In a statement, the Australian Melon Association (AMA) said the cause of the outbreak had not been “traced or adequately addressed”. The association’s industry development manager, Dianne Fullelove, said growers were anxious to understand what went wrong, adding that they had not received a report on the outcomes of the Food Authority’s investigation.
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The listeria outbreak was identified on February nineteen this year. Since then, three people in NSW and three in Victoria died from the disease. Nineteen people were overall affected.

https://www.smh.com.au/healthcare/big-pharma-under-fire-for-spruiking-strong-painkillers-to-doctors-20180403-p4z7ki.html

Drug companies have come under fire for allegedly using a crackdown on codeine sales as an opportunity to market stronger painkillers to doctors. Since February, pharmacists have been banned from offering weaker codeine tablets such as Nurofen Plus over the counter, with the medication now available only via a doctor’s prescription. One of the concerns about the change was that doctors could end up prescribing even stronger medication to pain sufferers.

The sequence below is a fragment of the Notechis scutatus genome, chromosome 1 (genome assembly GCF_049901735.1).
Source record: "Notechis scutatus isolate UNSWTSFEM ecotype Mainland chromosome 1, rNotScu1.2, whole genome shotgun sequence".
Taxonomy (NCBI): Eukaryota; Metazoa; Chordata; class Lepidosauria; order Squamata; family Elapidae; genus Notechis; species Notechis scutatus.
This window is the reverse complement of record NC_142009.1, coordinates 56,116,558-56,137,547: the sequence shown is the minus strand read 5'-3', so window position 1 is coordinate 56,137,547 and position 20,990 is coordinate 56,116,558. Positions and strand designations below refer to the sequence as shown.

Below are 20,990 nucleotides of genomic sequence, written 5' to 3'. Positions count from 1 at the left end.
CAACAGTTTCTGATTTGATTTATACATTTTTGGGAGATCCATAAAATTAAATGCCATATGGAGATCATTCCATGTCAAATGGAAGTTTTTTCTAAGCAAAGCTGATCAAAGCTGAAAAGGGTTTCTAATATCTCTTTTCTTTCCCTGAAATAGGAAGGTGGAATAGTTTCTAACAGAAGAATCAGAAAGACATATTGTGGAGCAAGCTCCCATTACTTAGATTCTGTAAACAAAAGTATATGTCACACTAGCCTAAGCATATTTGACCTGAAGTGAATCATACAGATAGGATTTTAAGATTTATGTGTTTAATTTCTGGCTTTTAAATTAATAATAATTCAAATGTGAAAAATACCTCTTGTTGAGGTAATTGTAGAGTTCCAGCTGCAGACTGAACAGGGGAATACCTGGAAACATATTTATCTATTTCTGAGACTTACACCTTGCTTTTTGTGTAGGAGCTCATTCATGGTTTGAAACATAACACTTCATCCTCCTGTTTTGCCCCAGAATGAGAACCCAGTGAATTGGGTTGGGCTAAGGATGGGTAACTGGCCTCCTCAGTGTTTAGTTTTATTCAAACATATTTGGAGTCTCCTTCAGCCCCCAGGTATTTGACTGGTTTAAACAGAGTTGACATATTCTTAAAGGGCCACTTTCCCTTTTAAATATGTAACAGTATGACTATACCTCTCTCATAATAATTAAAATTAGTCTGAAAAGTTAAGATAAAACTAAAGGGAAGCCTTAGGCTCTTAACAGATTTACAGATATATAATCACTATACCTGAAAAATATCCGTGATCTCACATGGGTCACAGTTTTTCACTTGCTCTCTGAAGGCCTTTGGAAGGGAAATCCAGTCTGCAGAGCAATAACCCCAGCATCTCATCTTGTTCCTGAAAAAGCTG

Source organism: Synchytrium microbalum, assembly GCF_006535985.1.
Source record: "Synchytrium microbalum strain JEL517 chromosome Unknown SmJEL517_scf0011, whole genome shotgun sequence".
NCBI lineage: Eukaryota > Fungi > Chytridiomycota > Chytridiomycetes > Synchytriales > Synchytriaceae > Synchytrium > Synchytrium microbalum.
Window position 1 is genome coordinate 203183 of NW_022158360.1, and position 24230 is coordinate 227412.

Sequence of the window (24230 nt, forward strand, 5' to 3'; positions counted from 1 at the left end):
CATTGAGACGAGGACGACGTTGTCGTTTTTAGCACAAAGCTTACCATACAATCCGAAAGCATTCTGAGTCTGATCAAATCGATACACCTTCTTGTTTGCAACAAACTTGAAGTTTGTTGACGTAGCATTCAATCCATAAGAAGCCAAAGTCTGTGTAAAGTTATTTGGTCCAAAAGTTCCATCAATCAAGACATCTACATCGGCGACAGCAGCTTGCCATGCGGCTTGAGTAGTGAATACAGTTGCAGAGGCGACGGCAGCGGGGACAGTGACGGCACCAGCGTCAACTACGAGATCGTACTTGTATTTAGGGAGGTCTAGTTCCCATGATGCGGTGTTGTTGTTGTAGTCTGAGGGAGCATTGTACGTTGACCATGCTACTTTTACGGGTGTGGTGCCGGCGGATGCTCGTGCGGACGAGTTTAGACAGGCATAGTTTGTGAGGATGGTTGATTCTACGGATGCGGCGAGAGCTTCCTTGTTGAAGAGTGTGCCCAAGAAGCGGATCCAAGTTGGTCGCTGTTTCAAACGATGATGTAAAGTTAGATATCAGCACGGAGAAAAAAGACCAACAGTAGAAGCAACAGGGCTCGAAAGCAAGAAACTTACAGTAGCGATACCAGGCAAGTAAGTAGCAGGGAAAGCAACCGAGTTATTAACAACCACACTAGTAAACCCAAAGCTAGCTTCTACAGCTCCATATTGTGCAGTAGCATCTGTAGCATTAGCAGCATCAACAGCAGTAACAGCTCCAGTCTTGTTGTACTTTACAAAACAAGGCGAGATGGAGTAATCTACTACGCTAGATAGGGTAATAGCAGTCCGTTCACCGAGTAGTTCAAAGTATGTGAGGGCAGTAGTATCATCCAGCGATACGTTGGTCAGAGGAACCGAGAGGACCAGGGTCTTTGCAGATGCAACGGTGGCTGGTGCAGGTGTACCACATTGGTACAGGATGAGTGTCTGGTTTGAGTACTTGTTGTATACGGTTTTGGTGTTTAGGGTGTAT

Now doctors say that is exactly what some pharmaceutical companies are trying to get them to do, via advertising sent to general practitioners. One of the ads causing concern, for painkiller Zaldiar, shows five silhouetted figures jumping into the air as the sun sets or rises behind a mountain range.
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Cameron Loy, of the Royal Australian College of General Practitioners, said Zaldiar, which contains paracetamol and synthetic opioid tramadol, was about twice as strong as codeine painkiller Panadeine Forte.
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He warned that tramadol had a number of side effects and also had a “large array of drug-to-drug interactions”, including with some antidepressants. (Zaldiar has been the subject of only one adverse event notification to Australia’s drug regulator in the past two years.)
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Doctor  Loy, who has reported the ad to the Therapeutic Goods Administration, said the codeine change was important and broadly supported by experts. However, he said it appeared drug companies were using the restrictions as an opportunity to market much stronger drugs.
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The Therapeutic Goods Administration said it was investigating a small number of complaints or queries regarding advertising of pain medication following the codeine overhaul.
Doctors’ groups have also raised concerns about an ad for painkiller Targin – a mixture of oxycodone and naloxone, and a schedule eight controlled drug.